When procurement experts discuss procure-to-pay, they most often focus on the "pay" portion. The reality is that the number of users impacted during payment is minuscule compared to the number of buyers. Consider a company that has 100 employees. Conservatively, maybe 1 or 2 of them work in accounts payable. However, at that same company, all 100 employees have probably purchased something on behalf of the company at least once. For those that purchase goods or services infrequently, buying can be a cumbersome process.
The folks that work in accounts payable are focused almost exclusively on payments. And why wouldn't they be... that's a major part of their job. An experienced AP person could likely process payments in their sleep, simply because of how often they do it. Automation, of course, will help that person but given the volumes and repetition of the process, they can become proficient in any technology.
Conversely, consider the average employee who makes a purchase maybe once or twice a year. Because it is not a core need of his or her role and not something done regularly, that person will use valuable time away from their normal responsibilities to navigate the requisition, approval and purchase process. It is even possible that the process has changed since the last time they bought so they could go about it all wrong. Any time they spend muddling through the process is lost productivity to the business. Many times, these people will simply give up and go buy what they need online or at the store, thereby increasing overall maverick spend and reducing spend under control. This is the area of P2P that truly requires the most attention and presents the highest opportunity for ROI.
For purchasers, i.e. everyone in the company, the purchasing technology needs to be truly intuitive, not "intuitive after you do it 100 times". The emphasis of any purchasing technology must be ease of use with clear access to the appropriate products and services relevant to the purchaser's role. In addition, the platform should allow for configurable, automated workflows running in the background to increase the simplicity of the buying process and allow the purchaser to focus on selecting the appropriate product or service; buying it and going back to their regular job.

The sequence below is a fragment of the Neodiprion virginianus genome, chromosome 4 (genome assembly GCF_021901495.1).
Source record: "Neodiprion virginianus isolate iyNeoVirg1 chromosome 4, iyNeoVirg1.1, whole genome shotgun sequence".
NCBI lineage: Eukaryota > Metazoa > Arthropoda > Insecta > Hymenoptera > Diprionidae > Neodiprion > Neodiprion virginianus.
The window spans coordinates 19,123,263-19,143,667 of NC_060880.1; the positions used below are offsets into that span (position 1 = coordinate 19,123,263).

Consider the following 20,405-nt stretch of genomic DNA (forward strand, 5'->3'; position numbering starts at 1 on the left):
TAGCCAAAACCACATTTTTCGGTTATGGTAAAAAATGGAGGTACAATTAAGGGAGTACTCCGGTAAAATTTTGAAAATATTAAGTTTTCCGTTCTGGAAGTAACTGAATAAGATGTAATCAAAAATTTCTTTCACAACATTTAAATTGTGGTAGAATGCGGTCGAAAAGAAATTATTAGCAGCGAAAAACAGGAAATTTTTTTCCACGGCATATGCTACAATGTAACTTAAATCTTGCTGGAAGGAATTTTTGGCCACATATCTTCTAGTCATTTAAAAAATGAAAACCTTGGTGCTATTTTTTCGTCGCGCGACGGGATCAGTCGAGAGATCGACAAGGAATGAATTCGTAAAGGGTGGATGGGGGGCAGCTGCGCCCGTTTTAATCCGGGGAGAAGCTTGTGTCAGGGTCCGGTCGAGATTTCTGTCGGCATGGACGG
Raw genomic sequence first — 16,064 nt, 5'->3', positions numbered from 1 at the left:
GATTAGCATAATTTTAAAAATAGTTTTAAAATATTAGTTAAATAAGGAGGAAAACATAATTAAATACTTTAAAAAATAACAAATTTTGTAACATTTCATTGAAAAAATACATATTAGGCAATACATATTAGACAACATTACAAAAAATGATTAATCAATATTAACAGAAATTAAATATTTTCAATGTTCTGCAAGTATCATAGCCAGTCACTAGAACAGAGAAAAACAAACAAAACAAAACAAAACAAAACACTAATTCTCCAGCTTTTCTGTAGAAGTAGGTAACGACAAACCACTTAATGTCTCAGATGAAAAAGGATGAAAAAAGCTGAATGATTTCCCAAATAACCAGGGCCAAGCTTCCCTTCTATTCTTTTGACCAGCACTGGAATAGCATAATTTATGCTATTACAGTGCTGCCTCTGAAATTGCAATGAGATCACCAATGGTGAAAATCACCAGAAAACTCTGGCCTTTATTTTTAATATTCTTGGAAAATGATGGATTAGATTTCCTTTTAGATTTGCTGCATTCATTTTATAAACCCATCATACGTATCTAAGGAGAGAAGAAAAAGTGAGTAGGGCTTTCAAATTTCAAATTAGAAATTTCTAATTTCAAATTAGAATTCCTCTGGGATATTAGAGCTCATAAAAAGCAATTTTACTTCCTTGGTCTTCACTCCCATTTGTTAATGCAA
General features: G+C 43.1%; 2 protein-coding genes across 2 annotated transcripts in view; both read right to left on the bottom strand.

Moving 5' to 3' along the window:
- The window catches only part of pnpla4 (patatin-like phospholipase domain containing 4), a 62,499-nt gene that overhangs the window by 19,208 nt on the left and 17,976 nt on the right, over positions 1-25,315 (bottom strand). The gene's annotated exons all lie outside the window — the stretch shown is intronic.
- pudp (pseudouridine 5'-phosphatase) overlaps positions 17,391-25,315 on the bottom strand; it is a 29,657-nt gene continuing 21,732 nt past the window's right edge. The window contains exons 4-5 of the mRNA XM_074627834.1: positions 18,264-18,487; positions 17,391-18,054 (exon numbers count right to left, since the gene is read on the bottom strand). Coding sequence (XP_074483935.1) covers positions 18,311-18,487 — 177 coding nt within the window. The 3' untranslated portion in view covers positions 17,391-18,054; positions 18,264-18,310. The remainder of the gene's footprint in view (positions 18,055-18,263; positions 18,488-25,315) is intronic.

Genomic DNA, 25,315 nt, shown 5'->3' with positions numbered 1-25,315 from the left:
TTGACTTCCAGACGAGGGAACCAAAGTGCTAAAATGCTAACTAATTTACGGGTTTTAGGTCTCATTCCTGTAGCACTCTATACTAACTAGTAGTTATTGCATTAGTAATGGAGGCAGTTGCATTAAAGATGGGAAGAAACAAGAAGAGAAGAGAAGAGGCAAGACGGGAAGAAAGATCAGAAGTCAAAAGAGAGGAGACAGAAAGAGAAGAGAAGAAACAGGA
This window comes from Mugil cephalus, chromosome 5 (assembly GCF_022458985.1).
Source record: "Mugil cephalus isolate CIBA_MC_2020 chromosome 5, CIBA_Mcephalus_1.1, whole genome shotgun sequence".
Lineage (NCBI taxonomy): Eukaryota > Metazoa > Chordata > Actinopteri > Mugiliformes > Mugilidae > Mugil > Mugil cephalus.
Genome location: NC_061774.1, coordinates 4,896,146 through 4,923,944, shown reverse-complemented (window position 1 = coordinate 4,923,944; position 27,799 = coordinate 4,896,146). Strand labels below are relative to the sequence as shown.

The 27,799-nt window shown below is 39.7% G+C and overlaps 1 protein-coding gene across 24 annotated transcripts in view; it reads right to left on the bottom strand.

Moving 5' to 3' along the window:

In a recent CPO Rising report, 96% of respondents claim that usability is "most important" or "very important" for choosing a technology provider. Yet, they continue to select technologies that focus more on the payments process and deliver a cumbersome purchasing interface that only a procurement professional could understand. As a result, the technology requires significant training and ongoing support, creating change management issues.
For some companies, that could mean a users guide of 70 pages for purchasing. If purchasing is that complex, the average line worker will take their lunch break and go to the nearest store to get what they need.
One BuyerQuest customer recently talked about their experiences simplifying the buying process for their internal purchasers. One of the critical factors was reducing the user guide from 70 pages to 2 pages. As a result of their efforts, their buyers engaged more with the purchasing software, increasing spend under contract and significantly reducing lost time associated with purchasing outside of the technology.
No one has ever been trained to shop on Amazon so why should shopping inside of your "company store" be any different?